I'm creating a web based system which will be used in countries from all over the world. One type of data which must be stored is dates and times.

What are the pros and cons of using the Java date and time classes compared to 3rd party libraries such as Joda time? I guess these third party libraries exist for a good reason, but I've never really compared them myself.


5 Answers 5


EDIT: Now that Java 8 has been released, if you can use that, do so! java.time is even cleaner than Joda Time, in my view. However, if you're stuck pre-Java-8, read on...

Max asked for the pros and cons of using Joda...


  • It works, very well. I strongly suspect there are far fewer bugs in Joda than the standard Java libraries. Some of the bugs in the Java libraries are really hard (if not impossible) to fix due to the design.
  • It's designed to encourage you to think about date/time handling in the right way - separating the concept of a "local time" (e.g "wake me at 7am wherever I am") and an instant in time ("I'm calling James at 3pm PST; it may not be 3pm where he is, but it's the same instant")
  • I believe it makes it easier to update the timezone database, which does change relatively frequently
  • It has a good immutability story, which makes life a lot easier IME.
  • Leading on from immutability, all the formatters are thread-safe, which is great because you almost always want to reuse a single formatter through the application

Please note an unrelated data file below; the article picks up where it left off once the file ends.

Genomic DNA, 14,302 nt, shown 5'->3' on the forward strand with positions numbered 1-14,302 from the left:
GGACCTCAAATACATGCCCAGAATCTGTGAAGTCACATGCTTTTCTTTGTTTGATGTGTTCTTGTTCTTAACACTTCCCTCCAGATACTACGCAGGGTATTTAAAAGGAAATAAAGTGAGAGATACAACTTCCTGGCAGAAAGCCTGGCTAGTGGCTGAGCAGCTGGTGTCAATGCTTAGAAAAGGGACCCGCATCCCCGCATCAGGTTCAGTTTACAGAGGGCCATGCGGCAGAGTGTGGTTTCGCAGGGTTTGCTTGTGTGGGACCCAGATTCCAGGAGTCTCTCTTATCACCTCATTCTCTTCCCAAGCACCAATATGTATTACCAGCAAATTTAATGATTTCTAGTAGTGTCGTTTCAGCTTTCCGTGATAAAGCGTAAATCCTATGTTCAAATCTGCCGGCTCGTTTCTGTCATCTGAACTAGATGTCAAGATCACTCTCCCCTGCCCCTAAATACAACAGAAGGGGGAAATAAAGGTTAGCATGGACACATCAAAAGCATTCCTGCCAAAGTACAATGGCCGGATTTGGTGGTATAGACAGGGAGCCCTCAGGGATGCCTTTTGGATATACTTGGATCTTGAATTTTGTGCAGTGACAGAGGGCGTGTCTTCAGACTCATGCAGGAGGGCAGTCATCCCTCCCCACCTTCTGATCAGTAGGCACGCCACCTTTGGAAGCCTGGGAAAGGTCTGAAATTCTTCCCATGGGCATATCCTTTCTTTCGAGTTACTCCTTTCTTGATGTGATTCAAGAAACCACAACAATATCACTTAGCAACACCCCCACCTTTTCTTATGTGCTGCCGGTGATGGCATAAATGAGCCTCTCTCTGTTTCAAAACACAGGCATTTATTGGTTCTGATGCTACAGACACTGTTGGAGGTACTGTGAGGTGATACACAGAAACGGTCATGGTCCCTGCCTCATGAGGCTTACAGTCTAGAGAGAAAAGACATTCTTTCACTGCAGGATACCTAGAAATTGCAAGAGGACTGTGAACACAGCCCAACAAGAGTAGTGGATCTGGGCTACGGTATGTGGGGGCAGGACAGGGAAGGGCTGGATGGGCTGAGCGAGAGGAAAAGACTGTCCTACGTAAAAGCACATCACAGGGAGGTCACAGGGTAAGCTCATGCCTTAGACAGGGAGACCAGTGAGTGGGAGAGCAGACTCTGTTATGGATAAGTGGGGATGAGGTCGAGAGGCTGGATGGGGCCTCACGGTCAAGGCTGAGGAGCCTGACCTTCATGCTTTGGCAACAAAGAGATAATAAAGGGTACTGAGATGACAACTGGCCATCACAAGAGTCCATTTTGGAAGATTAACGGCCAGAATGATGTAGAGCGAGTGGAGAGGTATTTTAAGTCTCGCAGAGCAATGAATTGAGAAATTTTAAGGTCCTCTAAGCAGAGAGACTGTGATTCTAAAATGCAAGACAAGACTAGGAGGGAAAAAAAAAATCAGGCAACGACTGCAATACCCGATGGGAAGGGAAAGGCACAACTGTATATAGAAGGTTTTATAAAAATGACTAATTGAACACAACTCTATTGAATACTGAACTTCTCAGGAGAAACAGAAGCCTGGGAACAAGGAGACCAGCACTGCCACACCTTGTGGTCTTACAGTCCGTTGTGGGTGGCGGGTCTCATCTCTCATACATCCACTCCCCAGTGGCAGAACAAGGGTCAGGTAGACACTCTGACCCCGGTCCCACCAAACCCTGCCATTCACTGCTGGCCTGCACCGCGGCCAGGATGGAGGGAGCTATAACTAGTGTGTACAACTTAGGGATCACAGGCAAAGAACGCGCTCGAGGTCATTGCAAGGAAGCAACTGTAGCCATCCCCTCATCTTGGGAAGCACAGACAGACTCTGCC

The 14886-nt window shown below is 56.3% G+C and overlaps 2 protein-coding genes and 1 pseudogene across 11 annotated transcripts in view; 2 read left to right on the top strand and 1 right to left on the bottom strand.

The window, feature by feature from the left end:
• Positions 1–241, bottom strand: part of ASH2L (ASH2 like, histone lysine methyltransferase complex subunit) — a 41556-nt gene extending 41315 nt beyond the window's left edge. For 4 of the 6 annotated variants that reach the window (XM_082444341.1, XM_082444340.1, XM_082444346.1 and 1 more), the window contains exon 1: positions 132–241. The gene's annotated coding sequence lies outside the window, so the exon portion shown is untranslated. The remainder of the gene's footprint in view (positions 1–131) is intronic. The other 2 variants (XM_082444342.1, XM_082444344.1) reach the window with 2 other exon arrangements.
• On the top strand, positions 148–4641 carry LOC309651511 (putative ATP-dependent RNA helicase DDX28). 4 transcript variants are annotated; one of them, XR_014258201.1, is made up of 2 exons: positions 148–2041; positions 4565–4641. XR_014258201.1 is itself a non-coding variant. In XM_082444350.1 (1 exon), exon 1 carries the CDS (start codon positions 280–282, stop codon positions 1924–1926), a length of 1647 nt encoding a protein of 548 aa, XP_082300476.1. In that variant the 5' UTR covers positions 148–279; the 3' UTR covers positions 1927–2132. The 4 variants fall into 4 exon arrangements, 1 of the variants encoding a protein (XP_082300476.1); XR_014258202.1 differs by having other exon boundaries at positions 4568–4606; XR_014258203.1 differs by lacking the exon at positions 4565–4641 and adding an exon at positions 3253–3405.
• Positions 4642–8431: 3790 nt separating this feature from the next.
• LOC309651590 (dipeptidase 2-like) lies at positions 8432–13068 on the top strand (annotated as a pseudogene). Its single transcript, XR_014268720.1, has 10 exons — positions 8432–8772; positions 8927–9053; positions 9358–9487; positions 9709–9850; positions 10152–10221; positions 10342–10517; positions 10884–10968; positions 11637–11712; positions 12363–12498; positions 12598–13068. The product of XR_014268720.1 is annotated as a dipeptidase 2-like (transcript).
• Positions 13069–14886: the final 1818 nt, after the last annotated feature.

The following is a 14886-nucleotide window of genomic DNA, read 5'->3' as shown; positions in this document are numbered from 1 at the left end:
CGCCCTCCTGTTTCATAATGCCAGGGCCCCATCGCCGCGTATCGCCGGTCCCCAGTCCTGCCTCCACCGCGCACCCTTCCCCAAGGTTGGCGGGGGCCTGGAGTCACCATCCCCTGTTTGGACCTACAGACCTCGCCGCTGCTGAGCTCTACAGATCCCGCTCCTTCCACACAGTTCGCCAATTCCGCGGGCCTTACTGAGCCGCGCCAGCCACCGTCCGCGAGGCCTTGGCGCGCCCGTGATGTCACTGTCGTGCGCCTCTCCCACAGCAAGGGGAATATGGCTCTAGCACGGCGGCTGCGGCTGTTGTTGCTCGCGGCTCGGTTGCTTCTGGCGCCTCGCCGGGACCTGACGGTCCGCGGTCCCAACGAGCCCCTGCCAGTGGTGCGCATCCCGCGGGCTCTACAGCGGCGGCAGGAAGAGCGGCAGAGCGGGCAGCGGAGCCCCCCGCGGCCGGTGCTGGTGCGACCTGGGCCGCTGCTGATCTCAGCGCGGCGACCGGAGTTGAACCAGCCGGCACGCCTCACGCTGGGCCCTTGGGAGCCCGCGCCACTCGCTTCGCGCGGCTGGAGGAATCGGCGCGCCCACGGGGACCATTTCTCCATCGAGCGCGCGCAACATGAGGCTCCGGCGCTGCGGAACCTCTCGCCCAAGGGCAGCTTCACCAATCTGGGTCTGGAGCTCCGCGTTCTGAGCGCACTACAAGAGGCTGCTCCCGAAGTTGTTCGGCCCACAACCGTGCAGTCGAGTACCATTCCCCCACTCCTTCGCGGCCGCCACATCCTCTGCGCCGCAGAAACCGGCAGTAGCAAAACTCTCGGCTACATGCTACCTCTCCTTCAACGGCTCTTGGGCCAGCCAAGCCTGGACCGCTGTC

• You'll have a head-start on learning java.time in Java 8, as they're at least somewhat similar


  • It's another API to learn (although the docs are pretty good)
  • It's another library to build against and deploy
  • When you use Java 8, there's still some work to migrate your skills
  • I've failed to use the DateTimeZoneBuilder effectively in the past. This is a very rare use case though.

To respond to the oxbow_lakes' idea of effectively building your own small API, here are my views of why this is a bad idea:

  • It's work. Why do work when it's already been done for you?
  • A newcomer to your team is much more likely to be familiar with Joda than with your homegrown API
  • You're likely to get it wrong for anything beyond the simplest uses... and even if you initially think you only need simple functionality, these things have a habit of growing more complicated, one tiny bit at a time. Date and time manipulation is hard to do properly. Furthermore, the built-in Java APIs are hard to use properly - just look at the rules for how the calendar API's date/time arithmetic works. Building anything on top of these is a bad idea rather than using a well-designed library to start with.
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    @adi: Updated - it's still valid, but hopefully JSR-310 will be part of Java 8, but it wasn't part of Java 7.
    – Jon Skeet
    Jun 13, 2013 at 14:27
  • 2
    @JonSkeet This should probably be updated since the introduction of java-8 Mar 28, 2014 at 14:46
  • @Sionnach733: I'm not going to update all of it, but I'll add something at the start.
    – Jon Skeet
    Mar 28, 2014 at 14:47
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    There is a backport of java.time.* for Java 6 and 7: threeten.org/threetenbp
    – Miscreant
    Sep 11, 2015 at 7:57

Well, unless you intend to wait for Java 8, hoping that they will implement a better API for manipulating date and time, yes, please, use Joda-Time. It's time saving and avoid many headaches.

  • Pros and cons? I've never used Joda time - would be interesting to hear what people like about it. Feb 26, 2009 at 9:59

The answer is: it depends

JODA (and JSR-310) is a fully-functional date/time library, including support for use with multiple calendar systems.